Breathe: Chapter…sometime later on
Monday seems to come round insanely quickly considering what a full weekend I’ve had. I wake up as I usually do, roused from unconsciousness but the soft rising melody of my alarm, I turn it off and lay in bed for a while looking blankly at the ceiling.
There’s a knot in my stomach, a flutter in my chest, a pressure weighting me down to my bed like so many iron hands clamping me in place, hard and unrelenting . I don’t know how else to explain it but sometimes for no apparent reason, sometimes when things build and build, sometimes in response to a situation, I will wake-up and be completely immobile. I don’t mean I’m physically paralysed, I do have physical symptoms but the motivelessness is like my mind’s way of holding my body hostage. I know I need to get up and go to work, I know how to get up, I know I need to just do it and stop thinking about it, but I can’t.
The more I think about how I should get up the harder it becomes, I know that if I get up in five minutes I will still have time for a shower, if I get up in five minutes more I will still have time for breakfast, five minutes more and I can still be on time if I do my make-up on the train. When these small markers fails, I tell myself I will get up when I have counted all of the cracks on my ceiling. There are three large cracks and twenty-two smaller ones, a patch of mould and five cobwebs. I tell myself I will get up when I have remembered the rhyme for the days of Christmas, Christmas is more like seventy days away than twelve but there isn’t a rhyme for that many days. Five more minutes and I can still make the last train that gets me into work on time (if I run and I hate to run). All the while the knot tightens pulling my insides into a hard ball of agony in the pit of my stomach, the flutter turns to a pounding radiating in my chest and in my head and roars out through my eardrums, the panic threatens to rise like hot, bitter, burning bile in my throat. Somehow, I manage to haul myself up into a sitting position.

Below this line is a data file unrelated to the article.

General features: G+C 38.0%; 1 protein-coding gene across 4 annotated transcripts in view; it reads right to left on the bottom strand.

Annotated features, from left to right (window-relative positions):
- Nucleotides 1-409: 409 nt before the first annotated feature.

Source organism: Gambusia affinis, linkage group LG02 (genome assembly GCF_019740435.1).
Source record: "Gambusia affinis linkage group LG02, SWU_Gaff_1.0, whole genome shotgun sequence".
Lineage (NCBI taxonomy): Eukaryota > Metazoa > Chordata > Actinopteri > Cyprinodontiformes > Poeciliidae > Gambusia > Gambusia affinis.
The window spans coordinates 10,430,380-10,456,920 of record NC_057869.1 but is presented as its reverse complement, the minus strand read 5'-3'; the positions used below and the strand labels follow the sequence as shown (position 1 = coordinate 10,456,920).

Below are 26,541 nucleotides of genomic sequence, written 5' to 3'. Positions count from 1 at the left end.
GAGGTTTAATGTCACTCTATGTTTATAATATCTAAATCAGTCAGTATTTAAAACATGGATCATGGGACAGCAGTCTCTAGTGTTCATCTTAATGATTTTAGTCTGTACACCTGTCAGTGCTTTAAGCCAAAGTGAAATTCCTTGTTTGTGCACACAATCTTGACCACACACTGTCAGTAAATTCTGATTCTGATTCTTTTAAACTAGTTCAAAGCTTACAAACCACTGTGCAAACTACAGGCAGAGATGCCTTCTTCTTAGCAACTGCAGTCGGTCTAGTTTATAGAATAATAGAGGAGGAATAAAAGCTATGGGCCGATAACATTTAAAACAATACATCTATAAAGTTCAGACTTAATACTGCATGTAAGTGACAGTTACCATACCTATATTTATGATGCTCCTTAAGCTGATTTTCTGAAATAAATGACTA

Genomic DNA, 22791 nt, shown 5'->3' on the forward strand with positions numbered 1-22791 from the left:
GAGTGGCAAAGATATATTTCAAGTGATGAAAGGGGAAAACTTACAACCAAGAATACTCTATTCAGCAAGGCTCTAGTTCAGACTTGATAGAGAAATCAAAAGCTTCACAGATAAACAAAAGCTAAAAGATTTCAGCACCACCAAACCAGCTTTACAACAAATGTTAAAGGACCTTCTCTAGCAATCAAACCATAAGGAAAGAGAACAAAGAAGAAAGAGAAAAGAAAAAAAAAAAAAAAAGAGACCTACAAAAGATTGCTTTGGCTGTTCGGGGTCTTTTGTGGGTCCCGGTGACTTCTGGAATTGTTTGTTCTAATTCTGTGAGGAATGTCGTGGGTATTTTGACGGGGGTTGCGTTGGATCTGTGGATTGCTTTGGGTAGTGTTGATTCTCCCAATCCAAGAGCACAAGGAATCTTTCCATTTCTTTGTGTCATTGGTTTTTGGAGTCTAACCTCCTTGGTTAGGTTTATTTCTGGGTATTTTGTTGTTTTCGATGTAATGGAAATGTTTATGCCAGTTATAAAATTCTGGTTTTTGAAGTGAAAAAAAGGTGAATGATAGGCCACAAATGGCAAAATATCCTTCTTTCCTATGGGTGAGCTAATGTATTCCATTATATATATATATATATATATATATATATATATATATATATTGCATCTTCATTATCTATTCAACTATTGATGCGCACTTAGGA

I take a deep breath and swallow the panic like lumpy porridge. I swing my legs round and stand up, my body wobbles and the dizzying feeing of complete and utter exhaustion pulls at the back of my mind, like the quiet voice of a bad Jiminy Cricket, the tiny marionette master pulling my strings, small but all powerful and all consuming. I shake my head and take another breath to dislodge the vicious spell-like feeling that is trying again and again to take over my whole being. I stand and stare hopelessly at my clothes, shirts, trousers, skirts, jumpers, willing something will jumps out and say “wear me, wear me and feel better”, but nothing does. I decide to dress in opposition of my heavy mood, a last ditch attempt to pull myself out of the fog, I shuffle into my jade green wide leg trousers and button up my red bird-covered shirt. As usual you pile my hair up in an easy bun and ignore the thousand and four wisps of baby hair that break free the instant I have smoothed it back into shape, I wipe my face with my cucumber scented wipes, moisturise and opt for minimalist make-up, concealer for my bags, light mascara and pink stained lips for the extra confidence boost I need to get me through the door. I don my coat and grab my bag, staring at the front door, the last and final barrier between me and the outside world, I can do this, I think to myself. ‘You can’t do this’ the bad Jiminy Cricket voice says. I’ve got this far, one step at a time I think, I open the door and step outside.